Prof. James W. Nelson Novoa
Assistant Professor of Spanish Renaissance and Medieval Studies
University of Ottawa, Department of Modern Languages and Literatures and Medieval and Renaissance Studiesi
Religious identity among the new Portuguese Christians in Pisa (1590-1630)
My research regards the community of Portuguese of Jewish origin in Pisa from 1590 to 1630. My interest has to do with the interactions of their members, who lived as Christians, with Pisan society. Thanks to archival research in both Pisa and Florence, drawing upon a variety of archival sources, I am interested in fleshing out the sociability and cultural life of these individuals and taking into account factors such as demography, popular expressions of piety, kinship and belonging to economic networks, in years which were crucial for the community in the face of the Livornine decrees by Granduke Ferndinand in 1591 and 1593. In particular I am interested in their interactions with Tuscan society after the formation of the important Jewish community of Livorno when, at least in that port city, Christians could freely embrace Judaism. What did it mean to be a New Christian in a place like Pisa in the face of fully-fledged Jewish communities, some of which were made up by family members of people who were ostensibly Christians? Was there any substantial difference in the way they presented themselves after the Livornine? Who were the members of this community and how did they go about demarcating the differences between the Iberian Jewish community in Livorno and themselves? These are some of the questions that I strove to deal with during my research in Florence in June 2017.
Prof. Roberto Di Stefano
Professor of Contemporary History
Universidad Nacional de La Pampa, Argentina
The florentine religious world of Domenico Migliorucci
The research aims at discovering and recontructing the religious world of Domenico Migliorucci (Spoleto, 1818 – Firenze 1892), in which he spent his last years after having turned into a member of the Chiesa dei Fratelli fiorentina in 1874. Prior he was a Cappuccino, then secularized, he was passionate in politics and striclty linked to the massoneria. Migliorucci took part in the Repubblica Romana in 1849 and came back to Italy to fight for unification in 1870. During the decades 1850-1860 he lived in Argentina, where he obtained popularity thanks to the political and religious issues he was involved into.
Prof. Abdullah Ibrahim
Iraqi thinker and academic
Member of the Honor Committee of the Sangalli Institute
Dar-al-Islam and the Arabic world: a historical and critical perspective
The words of Islamic centralism require an in depth discussion upon the concept of “dar-al-Islam”, which was the widespread ideology associated to Islam during the medioeval period. It is important to get rid of the exaggerated pressure aroused by the religious debates, so in order to achieve that, a critic observation on extremism and moderation must be made. The expression “dar-al-Islam” conveys the gap between those who are not part of the “house”, due to ideological differencies. Imagination is a cultural feature that has developed over the centuries, thanks to historical experience and interpersonal relationships and that pictures the other within a context detached to any interpersonal boundles. With the beginning of Moder Age, the expression “islamic world” overwhelmed the one of “dar-al-islam”, acknowledging the existence of “other worlds”.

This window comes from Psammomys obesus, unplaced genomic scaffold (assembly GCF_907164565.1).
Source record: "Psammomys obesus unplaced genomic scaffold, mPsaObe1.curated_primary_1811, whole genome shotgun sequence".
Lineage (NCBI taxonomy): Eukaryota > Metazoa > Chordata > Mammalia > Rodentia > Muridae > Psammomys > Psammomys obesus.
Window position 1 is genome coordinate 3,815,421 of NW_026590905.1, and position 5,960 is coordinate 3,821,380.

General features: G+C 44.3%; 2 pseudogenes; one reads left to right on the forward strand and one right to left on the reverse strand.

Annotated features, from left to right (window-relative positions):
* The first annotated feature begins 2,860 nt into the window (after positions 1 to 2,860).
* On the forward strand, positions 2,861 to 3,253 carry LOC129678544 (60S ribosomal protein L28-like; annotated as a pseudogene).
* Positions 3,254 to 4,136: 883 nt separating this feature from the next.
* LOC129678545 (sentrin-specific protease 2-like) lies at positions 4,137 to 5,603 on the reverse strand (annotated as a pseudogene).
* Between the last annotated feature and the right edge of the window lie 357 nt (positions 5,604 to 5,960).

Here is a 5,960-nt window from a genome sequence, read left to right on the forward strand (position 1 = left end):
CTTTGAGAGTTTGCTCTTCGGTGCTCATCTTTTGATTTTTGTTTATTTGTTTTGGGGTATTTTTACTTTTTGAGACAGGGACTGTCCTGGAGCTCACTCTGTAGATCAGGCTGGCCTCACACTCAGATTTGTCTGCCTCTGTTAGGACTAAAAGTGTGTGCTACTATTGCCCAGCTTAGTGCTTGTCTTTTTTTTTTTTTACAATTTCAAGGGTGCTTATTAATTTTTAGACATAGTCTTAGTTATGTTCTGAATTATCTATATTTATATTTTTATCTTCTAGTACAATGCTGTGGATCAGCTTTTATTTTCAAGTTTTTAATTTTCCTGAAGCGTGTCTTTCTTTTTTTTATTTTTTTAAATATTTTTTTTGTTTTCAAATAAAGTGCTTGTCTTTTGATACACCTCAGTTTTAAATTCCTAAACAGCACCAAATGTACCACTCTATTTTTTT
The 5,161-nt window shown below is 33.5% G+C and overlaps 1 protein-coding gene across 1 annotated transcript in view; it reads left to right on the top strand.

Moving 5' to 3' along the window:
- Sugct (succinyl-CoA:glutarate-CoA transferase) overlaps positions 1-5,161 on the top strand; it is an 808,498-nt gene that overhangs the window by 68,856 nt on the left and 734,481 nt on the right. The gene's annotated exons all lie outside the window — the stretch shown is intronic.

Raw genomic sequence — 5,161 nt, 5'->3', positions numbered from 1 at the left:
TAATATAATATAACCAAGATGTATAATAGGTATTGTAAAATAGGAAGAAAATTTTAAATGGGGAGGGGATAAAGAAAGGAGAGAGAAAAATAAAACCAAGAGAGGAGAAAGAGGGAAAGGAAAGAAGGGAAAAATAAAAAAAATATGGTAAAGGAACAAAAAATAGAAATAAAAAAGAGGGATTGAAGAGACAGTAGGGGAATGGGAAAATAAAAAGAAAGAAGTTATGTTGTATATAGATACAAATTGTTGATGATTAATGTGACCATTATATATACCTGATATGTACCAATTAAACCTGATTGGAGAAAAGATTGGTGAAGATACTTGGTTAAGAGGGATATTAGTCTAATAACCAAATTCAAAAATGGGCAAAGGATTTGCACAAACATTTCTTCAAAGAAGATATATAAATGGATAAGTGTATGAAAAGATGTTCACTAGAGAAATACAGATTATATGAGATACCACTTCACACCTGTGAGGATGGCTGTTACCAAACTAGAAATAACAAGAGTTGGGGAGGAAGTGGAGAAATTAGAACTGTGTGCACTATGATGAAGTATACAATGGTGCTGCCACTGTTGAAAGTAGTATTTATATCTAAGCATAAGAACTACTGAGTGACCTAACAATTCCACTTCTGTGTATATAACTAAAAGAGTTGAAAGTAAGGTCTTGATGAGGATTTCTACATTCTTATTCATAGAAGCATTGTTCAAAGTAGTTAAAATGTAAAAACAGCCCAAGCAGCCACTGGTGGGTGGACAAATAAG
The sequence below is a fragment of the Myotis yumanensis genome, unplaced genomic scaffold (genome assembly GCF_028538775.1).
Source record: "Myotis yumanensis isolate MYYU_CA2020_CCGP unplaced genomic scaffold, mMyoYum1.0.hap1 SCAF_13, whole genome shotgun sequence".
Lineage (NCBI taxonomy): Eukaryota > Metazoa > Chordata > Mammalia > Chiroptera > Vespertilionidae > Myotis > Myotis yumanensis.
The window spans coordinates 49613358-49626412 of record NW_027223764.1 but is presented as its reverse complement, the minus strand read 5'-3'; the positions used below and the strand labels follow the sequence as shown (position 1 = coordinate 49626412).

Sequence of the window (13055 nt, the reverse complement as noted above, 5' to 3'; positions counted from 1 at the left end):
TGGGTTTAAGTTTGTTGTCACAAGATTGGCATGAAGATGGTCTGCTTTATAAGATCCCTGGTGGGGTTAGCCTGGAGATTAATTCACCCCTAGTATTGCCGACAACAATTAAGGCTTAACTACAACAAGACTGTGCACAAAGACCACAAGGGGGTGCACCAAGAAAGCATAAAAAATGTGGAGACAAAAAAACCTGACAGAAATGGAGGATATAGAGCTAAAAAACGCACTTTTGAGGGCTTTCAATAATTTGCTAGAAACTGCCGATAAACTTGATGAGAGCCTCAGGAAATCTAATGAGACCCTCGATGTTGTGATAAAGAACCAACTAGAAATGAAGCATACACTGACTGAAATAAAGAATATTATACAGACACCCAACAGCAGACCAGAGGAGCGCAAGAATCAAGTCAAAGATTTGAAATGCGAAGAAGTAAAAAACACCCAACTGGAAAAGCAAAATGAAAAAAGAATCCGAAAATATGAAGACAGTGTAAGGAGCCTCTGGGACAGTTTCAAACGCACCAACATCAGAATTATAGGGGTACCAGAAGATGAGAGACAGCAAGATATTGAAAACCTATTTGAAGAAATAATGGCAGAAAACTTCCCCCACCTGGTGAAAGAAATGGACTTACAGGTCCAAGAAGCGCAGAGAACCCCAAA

Prof. Jonas Otterbeck
Professor of Islamic Studies
Lund University, Sweden
The Awakening of Islamic Pop
During the last two decades, Islamic popular music has grown in diversity and the number of active artists is huge. This project has two sides to it. First, it investigates Islamic Pop music through Awakening, a leading Islamic media company of global importance. Second, it researches the Islamic historical discourse on music, especially popular music. In this case, popular is understood both as the music of the people in contrast to the music of expert musicians playing for the élites, and as the music of festivities and taverns performed by professional musicians. The later aspect was at the heart of my research during my visit to Sangalli Institute. Much has been written about different Islamic thinkers’ view upon music, but not much about their views on popular music has not been systematized and thoroughly analyzed, as popular music has been treated rather slightingly by both Islamic scholars and researchers studying the issue. The result of the research is expected to be published in a the book of the same name as the project during late 2018.
Prof. Tabona Shoko
Professor in Religious Studies
University of Zimbabwe, Harare
Religion and Human Rights in Zimbabwe
This paper discusses the issue of religion and human rights in Zimbabwe in relation to the church’s teachings and importance of African Traditional religion. Violations of human rights in Zimbabwe have been attributed largely to government’s policy and legislation particularly the 2000 land reform that resulted in economic and political hardships. Despite efforts by the churches, some non-governmental organisations (NGOs) and civic society to stem the tide of violence, they achieved very little success. The potential role and contribution made by traditional religion and culture in the quest for peace has gone unnoticed, as if to suggest that the religion is ‘dead’. Based on empirical data, this paper explores the role of the church and traditional religion and culture in the national healing process in Zimbabwe. It argues that religion, through dialogue, can be a powerful resource for attaining national healing and reconciliation, peace and harmony in Zimbabwe.